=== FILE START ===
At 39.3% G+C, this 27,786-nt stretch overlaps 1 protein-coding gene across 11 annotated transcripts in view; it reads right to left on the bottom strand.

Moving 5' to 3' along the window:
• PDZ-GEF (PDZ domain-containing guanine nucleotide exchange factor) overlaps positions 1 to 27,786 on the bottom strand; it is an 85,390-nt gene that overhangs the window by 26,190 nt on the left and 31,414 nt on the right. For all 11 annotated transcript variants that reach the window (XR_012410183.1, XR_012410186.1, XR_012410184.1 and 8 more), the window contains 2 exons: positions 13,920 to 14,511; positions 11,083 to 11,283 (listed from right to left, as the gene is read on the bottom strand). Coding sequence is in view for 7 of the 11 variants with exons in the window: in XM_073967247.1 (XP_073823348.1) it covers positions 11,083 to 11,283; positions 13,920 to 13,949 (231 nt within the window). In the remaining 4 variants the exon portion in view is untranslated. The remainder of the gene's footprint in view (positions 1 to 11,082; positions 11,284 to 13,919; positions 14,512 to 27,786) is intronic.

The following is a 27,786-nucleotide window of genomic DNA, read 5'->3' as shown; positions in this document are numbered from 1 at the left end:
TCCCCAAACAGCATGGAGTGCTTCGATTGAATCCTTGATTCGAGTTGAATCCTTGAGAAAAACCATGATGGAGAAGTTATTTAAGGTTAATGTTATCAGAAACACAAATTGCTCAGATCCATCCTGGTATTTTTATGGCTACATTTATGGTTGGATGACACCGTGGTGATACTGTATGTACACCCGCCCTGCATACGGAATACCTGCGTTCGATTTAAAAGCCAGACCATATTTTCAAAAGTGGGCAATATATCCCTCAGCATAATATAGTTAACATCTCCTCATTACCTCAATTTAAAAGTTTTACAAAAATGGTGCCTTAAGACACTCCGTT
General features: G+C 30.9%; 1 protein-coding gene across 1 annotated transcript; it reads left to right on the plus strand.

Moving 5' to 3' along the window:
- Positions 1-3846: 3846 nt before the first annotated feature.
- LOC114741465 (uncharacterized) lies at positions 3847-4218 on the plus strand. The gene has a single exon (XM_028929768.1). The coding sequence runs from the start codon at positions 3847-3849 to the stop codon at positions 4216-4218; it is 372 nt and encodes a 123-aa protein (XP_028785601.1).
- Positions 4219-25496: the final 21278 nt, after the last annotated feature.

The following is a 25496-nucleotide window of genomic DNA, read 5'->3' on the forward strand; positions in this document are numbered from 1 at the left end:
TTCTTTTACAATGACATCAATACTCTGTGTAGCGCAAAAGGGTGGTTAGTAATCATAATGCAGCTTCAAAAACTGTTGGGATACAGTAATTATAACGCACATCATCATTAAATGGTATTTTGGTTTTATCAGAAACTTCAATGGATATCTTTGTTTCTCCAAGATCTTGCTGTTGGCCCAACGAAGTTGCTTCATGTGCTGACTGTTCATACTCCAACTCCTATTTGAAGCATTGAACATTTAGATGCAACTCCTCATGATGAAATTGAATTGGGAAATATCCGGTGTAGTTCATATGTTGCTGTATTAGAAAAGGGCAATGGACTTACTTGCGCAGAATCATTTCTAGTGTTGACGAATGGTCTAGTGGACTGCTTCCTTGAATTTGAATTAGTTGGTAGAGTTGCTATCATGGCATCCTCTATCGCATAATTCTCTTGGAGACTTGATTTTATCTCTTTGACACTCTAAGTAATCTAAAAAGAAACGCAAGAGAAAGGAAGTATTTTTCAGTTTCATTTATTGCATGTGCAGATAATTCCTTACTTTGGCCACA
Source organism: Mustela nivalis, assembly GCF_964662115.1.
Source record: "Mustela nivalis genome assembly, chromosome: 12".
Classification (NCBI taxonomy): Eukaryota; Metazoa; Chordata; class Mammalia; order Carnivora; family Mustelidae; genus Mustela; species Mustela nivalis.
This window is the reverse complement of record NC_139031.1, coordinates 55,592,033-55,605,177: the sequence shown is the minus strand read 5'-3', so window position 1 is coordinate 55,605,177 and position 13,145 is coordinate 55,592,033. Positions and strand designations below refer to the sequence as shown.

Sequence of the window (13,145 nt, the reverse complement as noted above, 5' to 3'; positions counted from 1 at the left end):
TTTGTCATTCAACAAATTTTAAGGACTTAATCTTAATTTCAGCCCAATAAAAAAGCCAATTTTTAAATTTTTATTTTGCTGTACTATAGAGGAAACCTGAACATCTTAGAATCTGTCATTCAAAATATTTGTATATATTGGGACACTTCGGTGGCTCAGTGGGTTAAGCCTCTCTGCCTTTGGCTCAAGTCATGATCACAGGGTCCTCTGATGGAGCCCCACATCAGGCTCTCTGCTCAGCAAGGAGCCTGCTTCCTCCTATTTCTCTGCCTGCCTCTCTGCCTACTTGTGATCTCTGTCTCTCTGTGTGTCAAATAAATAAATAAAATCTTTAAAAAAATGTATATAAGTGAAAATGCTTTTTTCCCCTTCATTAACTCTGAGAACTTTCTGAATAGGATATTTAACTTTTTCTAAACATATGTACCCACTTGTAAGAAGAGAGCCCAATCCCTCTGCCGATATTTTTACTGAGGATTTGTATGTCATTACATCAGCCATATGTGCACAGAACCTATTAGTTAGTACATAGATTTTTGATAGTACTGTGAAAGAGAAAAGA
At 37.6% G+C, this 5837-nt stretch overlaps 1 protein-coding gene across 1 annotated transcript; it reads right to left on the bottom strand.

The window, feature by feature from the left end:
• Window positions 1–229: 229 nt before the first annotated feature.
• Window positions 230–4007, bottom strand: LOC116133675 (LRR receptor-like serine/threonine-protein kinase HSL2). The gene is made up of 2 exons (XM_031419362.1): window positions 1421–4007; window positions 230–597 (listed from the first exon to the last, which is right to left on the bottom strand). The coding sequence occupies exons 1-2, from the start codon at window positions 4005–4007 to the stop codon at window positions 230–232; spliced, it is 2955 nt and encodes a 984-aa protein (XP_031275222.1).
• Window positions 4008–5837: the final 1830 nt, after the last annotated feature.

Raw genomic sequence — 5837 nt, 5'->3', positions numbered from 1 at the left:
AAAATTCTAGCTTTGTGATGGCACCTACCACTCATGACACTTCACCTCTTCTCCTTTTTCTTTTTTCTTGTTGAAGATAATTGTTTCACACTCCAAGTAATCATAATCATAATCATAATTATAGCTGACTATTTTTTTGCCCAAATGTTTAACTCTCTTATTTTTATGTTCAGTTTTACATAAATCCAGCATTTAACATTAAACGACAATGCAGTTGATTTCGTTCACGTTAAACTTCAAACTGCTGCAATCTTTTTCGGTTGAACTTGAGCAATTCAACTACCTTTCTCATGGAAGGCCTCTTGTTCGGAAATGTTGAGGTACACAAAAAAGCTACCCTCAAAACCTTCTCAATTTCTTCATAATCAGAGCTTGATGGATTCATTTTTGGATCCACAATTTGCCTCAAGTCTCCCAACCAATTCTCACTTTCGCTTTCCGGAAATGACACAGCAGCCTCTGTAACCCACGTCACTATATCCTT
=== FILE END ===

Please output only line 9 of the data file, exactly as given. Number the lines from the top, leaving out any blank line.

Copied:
- LOC114741465 (uncharacterized) lies at positions 3847-4218 on the plus strand. The gene has a single exon (XM_028929768.1). The coding sequence runs from the start codon at positions 3847-3849 to the stop codon at positions 4216-4218; it is 372 nt and encodes a 123-aa protein (XP_028785601.1).